This week, a new piece of legislation in B.C. aimed at improving accessibility for those with disabilities will go through a second reading.
If passed, the accessible British Columbia Act will remove barriers and create accessibility standards throughout the province, which according to the B.C. government, would help 900,000 British Columbians.
Lisa Anderson, who is part of the B.C. Deaf Accessibility Caucus and helped work on the legislation, said the deaf community doesn't identify as disabled, but would like to be recognized as a cultural linguistic group.
"We don't refer to ourselves as people with a disability, but people with a specific linguistic and cultural identity," she told All Points West host Kathryn Marlow, with the help of an American Sign Language interpreter.
Accessibility, Anderson said, means having interpretation services to allow for communication.
Anderson, 50, was born deaf. To illustrate her case, she points to a situation that arose when she was 18 years old, after she broke her teeth in a skiing accident. She had to go to several dental appointments, none of which made an interpreter available. As a result, she says she was unaware of her dental issues and other factors that affected her well-being.
"For mental health and for health, access to interpretation is absolutely essential," she explained.
Pandemic shines light on challenges
The COVID-19 pandemic has shone a light on some of the challenges faced by the deaf, deaf and blind, and hard of hearing community, particularly when it comes to wearing masks and trying to communicate through plexiglass.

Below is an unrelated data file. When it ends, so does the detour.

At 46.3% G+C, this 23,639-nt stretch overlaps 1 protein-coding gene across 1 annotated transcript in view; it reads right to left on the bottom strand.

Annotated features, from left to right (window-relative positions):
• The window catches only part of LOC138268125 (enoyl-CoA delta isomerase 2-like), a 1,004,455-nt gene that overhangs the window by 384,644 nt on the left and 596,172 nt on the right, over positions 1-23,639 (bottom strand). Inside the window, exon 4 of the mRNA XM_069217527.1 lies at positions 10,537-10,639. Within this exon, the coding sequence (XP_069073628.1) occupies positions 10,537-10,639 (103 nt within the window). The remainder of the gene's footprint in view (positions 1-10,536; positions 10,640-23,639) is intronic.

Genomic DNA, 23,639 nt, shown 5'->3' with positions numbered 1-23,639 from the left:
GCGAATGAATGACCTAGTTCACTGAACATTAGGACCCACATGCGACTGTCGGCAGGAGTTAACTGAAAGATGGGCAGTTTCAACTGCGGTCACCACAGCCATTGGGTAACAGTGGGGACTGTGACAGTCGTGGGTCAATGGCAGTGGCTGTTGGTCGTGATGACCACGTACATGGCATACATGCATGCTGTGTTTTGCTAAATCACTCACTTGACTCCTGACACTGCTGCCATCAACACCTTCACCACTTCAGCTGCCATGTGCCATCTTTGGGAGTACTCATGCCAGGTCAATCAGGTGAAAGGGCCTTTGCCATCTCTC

Sign language interpreter Kristi Falconer hopes that will encourage lawmakers to push the legislation through.
"What it has done is allowed people to, if you will, sort of have a slight moment of immersion into the barriers that many hard of hearing and deaf individuals have every day," said Falconer, who is also the manager of communication services at Island Deaf and Hard of Hearing Centre.
Seeing interpreters as part of COVID-19 briefings has also made people more aware of those communication barriers, Falconer said, adding that making interpretation services commonplace is key in creating inclusion.
'Scarce' employment opportunities
Until recently, Anderson was living and working in Ottawa. She lost her job due to COVID-19, and moved home to Victoria to be with her parents.
"As a deaf person, it is really not easy to find employment," Anderson said.
"The opportunities are very, very scarce. And it's about do people understand what deaf people can do? Are they willing to give us a chance to hire us? Typically not."
When she lost her job, she had to access CERB, which, while helpful, she found difficult to navigate as a deaf person; she described the video relay service as "cumbersome" and "frustrating."
Eventually, Anderson did find work, but she had to move to Vancouver.
"It's very challenging to try to sell yourself to employers as a good employee. And we, like everybody else, we have to earn money. We have to pay our bills. We have to survive."
Anderson said education is key, especially for non-deaf parents who have a deaf child.
"Those parents need the right information right from the start, they need to get on board with providing accessible language acquisition for their deaf children," she said.
That means making sure they have strong sign language skills from a young age.
"We don't hear, but our lives are very similar to yours," Anderson said.
"The only time we encounter barriers to what we can do is when it's about communication and language, and so that is what we're asking for when it comes to accessibility, interpreting services, intervenor services and just to see more and more aspects of society offered and made accessible through interpreting and intervening.
"Please include us."
Read a transcription of the All Points West interview with Lisa Anderson and Kristi Falconer below: